“To this moment there is no aspect of those understandings that they didn’t fulfill,” said one senior U.S. official, noting that the Chinese had kept their promise to open an investigation into the abuse Chen suffered and allowed him to communicate freely.

The closing pitch

By the morning of Thursday, May 3, in Beijing, it was clear there was a problem: Chen wanted to leave China.

U.S. officials realized they had underestimated the animosity of Chen’s friends and fellow dissidents toward his decision to stay, and overnight as he sat alone with his family, they had clearly persuaded him to reconsider.

By then, the conference was in full swing, and any negotiations would have to take place in the short breaks between sessions.

For the first time, U.S. officials floated the idea of Chen going to the United States. With the situation rapidly falling apart, they suggested it was the quickest path to resolution. At an afternoon meeting, Cui appeared angry as he listened to the proposal but left to convey the message to his leaders.

That night, after a full day at the conference, Clinton gave her tired and dispirited negotiating team a pep talk. They weighed the options, including allowing for a cooling-off period. But ultimately, Clinton called for a full-court press to reach an immediate solution.

Hours later, Campbell contacted Cui to tell him they needed another meeting in the morning.

Cui responded heatedly, his voice so loud it could be heard by others in the room with Campbell: “We did this once already!”

By morning, Clinton decided to raise the stakes and meet directly with Dai Bingguo, China’s senior foreign policy official. A sit-down was scheduled for 9 a.m.

Clinton opened with praise for both sides’ negotiators and their original agreement. Then she carefully framed the new proposal in terms of the first deal.

The plan all along had been for Chen to be able to study in the United States after his two years in Tianjin, she pointed out. All the United States was asking for was to move up that timetable.

She described the moment in lofty terms — as an inflection point in history that could have enormous bearing on future relations between the two countries.

Dai sat very still and, when he spoke, did so almost in a whisper.

China has done all it can, he said. He hesitated, then added that if the Americans believed more was possible, the negotiating teams could sit down again.

“I don’t want to talk to him anymore,” Cui blurted out in Chinese, gesturing toward Campbell.

Dai told Cui to try once more.

“We go out uncertain what to expect,” one official said. “What we’re waiting for is a signal.”

Breach of protocol

A glimmer of hope came not long afterward, at Clinton’s meeting with Premier Wen Jiabao.

In the middle of the meeting, as Wen and Clinton were talking, a junior Chinese officer stood up from the table and pulled Cui, China’s ambassador to Washington, Zhang Yesui, and their lieutenants from the meeting — an extraordinary breach of typical protocol.

Behind a large wall, the Chinese officials held an animated deliberation. When the officials returned to their seats, they appeared tense but slightly more confident.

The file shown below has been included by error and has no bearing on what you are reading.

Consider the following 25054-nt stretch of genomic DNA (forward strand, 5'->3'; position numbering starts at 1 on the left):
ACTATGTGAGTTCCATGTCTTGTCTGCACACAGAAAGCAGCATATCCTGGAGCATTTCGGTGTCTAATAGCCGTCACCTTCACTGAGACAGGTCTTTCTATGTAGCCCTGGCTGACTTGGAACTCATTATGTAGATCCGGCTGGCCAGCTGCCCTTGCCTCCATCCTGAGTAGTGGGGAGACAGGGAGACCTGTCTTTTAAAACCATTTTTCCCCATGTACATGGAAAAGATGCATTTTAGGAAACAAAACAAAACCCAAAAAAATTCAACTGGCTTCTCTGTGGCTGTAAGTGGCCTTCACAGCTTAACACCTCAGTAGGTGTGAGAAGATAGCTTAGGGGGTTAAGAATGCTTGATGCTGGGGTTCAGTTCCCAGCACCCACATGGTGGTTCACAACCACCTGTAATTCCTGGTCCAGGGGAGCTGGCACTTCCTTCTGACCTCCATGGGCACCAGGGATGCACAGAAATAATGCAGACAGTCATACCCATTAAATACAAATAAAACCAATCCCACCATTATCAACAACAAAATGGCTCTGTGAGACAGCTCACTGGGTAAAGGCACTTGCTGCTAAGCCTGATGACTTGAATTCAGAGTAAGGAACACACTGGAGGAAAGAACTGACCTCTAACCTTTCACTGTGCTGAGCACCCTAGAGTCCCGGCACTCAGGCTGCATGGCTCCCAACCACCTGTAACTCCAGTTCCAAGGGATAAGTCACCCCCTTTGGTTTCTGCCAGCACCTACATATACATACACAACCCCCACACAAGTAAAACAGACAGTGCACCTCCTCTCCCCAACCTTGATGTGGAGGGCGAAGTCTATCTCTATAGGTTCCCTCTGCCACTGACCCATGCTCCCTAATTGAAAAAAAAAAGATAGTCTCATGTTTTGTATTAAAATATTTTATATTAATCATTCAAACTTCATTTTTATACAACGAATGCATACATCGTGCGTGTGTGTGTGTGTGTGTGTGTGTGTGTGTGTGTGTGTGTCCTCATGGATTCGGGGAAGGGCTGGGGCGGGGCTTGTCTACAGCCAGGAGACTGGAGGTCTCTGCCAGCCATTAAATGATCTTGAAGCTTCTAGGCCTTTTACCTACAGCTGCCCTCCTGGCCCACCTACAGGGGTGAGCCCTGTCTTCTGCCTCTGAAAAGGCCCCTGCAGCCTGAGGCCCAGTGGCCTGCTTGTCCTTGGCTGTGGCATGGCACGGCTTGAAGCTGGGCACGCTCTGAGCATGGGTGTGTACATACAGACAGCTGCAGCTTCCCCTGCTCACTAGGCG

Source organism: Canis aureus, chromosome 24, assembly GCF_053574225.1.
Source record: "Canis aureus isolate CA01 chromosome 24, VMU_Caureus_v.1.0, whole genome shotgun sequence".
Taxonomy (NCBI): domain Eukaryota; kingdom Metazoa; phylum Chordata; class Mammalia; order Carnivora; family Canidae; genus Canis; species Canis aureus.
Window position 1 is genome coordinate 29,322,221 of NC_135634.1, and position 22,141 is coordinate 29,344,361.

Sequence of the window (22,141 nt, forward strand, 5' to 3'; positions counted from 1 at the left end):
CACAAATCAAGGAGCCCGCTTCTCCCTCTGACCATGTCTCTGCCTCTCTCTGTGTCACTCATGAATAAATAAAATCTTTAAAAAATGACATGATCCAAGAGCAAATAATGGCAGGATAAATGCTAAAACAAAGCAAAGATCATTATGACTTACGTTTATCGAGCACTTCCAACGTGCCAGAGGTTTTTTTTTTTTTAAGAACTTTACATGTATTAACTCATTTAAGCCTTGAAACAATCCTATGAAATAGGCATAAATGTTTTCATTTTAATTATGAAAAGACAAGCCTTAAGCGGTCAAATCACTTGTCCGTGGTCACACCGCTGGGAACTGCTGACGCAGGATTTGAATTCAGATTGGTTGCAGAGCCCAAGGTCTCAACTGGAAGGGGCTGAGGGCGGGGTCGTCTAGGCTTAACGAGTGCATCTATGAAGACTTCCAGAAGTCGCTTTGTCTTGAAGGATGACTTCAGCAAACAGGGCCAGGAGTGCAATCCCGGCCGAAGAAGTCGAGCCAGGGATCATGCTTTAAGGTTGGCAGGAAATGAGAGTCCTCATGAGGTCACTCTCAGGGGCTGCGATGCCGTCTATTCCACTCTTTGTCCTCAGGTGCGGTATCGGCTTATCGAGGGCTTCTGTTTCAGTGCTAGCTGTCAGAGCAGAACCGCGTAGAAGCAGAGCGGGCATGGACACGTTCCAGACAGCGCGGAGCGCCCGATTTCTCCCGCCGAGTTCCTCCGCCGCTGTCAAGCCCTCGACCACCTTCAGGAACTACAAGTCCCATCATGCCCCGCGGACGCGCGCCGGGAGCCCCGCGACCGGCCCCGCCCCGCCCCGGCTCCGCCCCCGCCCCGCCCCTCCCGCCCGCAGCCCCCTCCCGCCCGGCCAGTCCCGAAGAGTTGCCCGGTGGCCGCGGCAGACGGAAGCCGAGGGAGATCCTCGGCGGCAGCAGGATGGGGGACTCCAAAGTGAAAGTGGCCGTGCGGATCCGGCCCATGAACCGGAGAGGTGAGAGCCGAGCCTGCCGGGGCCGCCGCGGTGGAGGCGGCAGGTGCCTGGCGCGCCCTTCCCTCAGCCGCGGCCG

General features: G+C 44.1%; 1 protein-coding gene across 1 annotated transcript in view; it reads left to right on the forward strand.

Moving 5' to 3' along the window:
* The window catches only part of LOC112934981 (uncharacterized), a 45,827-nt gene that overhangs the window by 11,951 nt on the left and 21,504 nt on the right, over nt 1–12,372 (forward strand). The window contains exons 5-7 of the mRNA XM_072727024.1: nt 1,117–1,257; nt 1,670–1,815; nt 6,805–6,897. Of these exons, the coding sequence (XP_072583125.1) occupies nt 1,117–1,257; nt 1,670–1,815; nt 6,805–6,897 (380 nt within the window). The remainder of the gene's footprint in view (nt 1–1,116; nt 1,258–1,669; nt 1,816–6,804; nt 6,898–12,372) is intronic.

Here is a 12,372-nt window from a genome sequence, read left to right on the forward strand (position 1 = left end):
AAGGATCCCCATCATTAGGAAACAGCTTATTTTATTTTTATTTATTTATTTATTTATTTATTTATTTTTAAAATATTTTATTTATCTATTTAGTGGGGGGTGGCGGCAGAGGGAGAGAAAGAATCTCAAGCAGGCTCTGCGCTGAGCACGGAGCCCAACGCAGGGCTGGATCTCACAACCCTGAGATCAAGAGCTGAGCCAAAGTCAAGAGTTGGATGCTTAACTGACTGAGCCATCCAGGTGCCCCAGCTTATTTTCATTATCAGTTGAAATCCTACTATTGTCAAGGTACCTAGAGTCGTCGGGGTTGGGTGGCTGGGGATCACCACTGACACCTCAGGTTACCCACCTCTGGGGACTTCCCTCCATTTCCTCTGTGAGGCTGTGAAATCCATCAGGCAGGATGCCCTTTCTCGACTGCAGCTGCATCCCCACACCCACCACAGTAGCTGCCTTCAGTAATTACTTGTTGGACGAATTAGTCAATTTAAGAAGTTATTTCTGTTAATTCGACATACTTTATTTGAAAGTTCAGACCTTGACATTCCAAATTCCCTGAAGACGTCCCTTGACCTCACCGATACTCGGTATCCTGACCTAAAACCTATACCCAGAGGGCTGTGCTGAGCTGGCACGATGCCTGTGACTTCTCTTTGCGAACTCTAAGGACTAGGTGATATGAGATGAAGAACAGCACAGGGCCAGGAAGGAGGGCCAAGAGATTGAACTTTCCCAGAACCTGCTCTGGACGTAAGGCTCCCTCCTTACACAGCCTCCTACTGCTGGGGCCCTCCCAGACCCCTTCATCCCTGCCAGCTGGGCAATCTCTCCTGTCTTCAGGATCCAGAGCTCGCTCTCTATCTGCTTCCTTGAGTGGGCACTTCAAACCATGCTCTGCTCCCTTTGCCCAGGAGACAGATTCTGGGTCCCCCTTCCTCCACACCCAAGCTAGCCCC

After the meeting, one of them pulled Campbell aside. “Are you certain this is what he wants?” the official asked.

“We’re absolutely certain,” Campbell replied.

During a lunch break, as the State Department’s Victoria Nuland briefed reporters, a journalist handed her a BlackBerry with a news alert from Xinhua, China’s official news agency.

Chinese officials had declared that, as a Chinese citizen, Chen was free to apply to study abroad. Whether it signaled that the Chinese had fully committed to letting him go — or were simply stalling — remained unclear.

Shortly afterward, Cui met again with Campbell and three other Americans.

For a full hour, he harped on the issue of U.S. interference. Shortly afterward, Cui made his first mention of the Xinhua story.

“That’s when we knew it was a deliberate move,” one U.S. official said.

The Chinese laid out their demands. They wanted to make clear publicly that Chen was receiving no special treatment, and they needed an undefined period of time before releasing him so it did not appear as if they were caving in to outside pressure.

Most of all, they insisted the agreement was to be presented as a series of parallel and separate undertakings on both sides, not as a “deal,” or even as an “understanding.”

Cui departed with a final warning to the Americans: Don’t say anything that would force us to contradict you.

A last-minute statement

The meeting left the Americans 20 minutes before Clinton was to address reporters.

At least seven senior U.S. officials gathered around a computer to cobble together a statement.

At the news conference, as Cui had been promised, Clinton spoke in positive but general terms. Her spokeswoman released a statement describing U.S. expectations “that the Chinese Government will expeditiously process his applications” for travel documents.

After six days of nearly nonstop crisis diplomacy, there was nothing left to do but wait for word from the Chinese.

It came 15 days later, as Chen was whisked from his hospital and put on a plane to Newark.